8 months ago

12 fun family Christmas tradition ideas

What are some of your favorite Christmas memories from childhood?

I’m guessing that if we could all sit, sip on some hot cocoa and share with one another, several of us would mention holiday traditions as some of our fondest memories.

Sitting around the fire. Attending Christmas Eve candlelight services. Reading The Night Before Christmas. Placing the star or angel on top of the Christmas tree. Visiting Santa. Eating turkey, dressing and mac-n-cheese until even our Christmas snuggie gets a little well, snug.

I’m getting so sentimental right now. It’s really weird (I know), but I can smell what my grandmother’s street smells like at Christmas if I close my eyes. Even now, in this moment, I smell burning embers from a neighbor’s fireplace mixed with warm apple pie. That’s how engrained the holiday traditions are from my childhood. Anyone else relate to that (potentially concerning) level of nostalgia?

Now that I’m a momma to two little ones, I want more than anything to create those same wonderful memories for them.

Speaking of traditions, in my quest to form some really fun ones in our family, I wanted to share some that I discovered in hopes it will help you out if you are looking for some, too:

***(Some of these might be a little late to do this year, but it’s never too soon to start planning for next Christmas)

(1) Hand-make an ornament each year as a keepsake and 3-D memory! – This could be as simple as cutting a wreath form out of some green construction paper and writing your name on the back. Each year as you unpack all of the Christmas ornaments, you will have special treasures just waiting for you to discover!  It is also fun to watch as a child’s artwork changes over the years.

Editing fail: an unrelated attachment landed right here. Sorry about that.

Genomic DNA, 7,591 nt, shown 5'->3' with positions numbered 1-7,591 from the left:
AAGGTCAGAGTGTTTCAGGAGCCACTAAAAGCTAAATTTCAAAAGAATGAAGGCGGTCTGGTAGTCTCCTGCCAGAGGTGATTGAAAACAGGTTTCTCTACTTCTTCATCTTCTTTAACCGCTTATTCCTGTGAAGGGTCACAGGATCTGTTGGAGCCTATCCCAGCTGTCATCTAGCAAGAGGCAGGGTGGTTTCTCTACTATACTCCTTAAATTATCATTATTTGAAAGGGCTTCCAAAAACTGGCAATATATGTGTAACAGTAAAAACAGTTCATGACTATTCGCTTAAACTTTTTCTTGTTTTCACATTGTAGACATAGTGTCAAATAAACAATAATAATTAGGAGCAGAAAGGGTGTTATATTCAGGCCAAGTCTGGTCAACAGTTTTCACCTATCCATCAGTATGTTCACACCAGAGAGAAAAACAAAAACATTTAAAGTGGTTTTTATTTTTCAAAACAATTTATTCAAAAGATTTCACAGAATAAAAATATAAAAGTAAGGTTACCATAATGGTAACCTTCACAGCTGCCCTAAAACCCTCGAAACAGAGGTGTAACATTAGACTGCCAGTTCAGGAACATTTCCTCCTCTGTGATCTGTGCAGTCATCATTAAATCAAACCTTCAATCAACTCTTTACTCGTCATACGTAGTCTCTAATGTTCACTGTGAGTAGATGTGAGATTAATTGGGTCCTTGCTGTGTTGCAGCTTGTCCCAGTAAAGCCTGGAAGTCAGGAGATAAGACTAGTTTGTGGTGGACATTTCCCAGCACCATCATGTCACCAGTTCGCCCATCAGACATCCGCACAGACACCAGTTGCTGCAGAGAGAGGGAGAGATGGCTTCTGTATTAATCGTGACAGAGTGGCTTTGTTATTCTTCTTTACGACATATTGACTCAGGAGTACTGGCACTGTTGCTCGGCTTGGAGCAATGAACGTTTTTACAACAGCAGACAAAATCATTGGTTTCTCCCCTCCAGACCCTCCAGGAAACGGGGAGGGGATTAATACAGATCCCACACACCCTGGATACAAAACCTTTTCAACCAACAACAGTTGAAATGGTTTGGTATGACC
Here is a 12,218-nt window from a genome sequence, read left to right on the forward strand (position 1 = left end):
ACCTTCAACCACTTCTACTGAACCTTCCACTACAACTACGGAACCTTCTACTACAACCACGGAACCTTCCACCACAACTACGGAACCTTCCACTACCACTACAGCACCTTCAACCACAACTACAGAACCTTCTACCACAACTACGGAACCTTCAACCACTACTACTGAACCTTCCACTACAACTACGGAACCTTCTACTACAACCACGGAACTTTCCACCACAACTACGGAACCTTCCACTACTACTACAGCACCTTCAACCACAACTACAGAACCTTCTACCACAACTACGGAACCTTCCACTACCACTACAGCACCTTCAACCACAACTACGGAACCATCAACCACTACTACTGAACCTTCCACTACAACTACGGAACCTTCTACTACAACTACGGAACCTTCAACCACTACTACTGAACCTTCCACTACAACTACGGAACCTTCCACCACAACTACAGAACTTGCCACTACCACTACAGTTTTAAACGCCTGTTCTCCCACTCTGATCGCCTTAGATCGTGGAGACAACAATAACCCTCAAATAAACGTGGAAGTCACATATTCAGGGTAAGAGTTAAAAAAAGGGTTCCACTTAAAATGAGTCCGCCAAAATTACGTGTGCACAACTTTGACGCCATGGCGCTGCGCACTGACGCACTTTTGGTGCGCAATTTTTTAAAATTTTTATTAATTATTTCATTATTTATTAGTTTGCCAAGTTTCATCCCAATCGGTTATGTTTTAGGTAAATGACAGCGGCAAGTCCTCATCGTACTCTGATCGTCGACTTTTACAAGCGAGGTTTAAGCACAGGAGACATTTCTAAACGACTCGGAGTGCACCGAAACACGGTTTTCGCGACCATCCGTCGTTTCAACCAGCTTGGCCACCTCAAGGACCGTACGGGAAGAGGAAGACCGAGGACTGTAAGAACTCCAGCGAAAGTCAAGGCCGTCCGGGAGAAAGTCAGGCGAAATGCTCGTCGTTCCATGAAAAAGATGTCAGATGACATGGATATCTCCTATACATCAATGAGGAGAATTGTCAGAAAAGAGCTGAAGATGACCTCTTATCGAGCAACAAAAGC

(2) Giving project – Did you know that in December, Children’s Hospital hosts a “Sugar Plum Shop” for all of the children who are patients in the hospital near Christmas? Each family is able to visit the Sugar Plum Shop, select gifts for their children (even children who are not patients of the hospital!) and provide them incredible Christmases. This is such a beautiful and important tradition. You can volunteer your time, gifts or funding to this organization to help them continue to bring smiles to the precious children spending their time getting well over the holidays.

Of course, this is just one example of the many ways we can get involved during the holidays. Women’s shelters need food/gifts, homeless shelters need volunteers and schools are always looking for ways to give families an extra helping hand during the season. Churches typically maintain ongoing lists of needs in the community if you are looking for even more specific recommendations.

Adding a giving project to our yearly traditions is a way to remind our little ones (and ourselves) of the requirement and importance of sharing our blessings with others.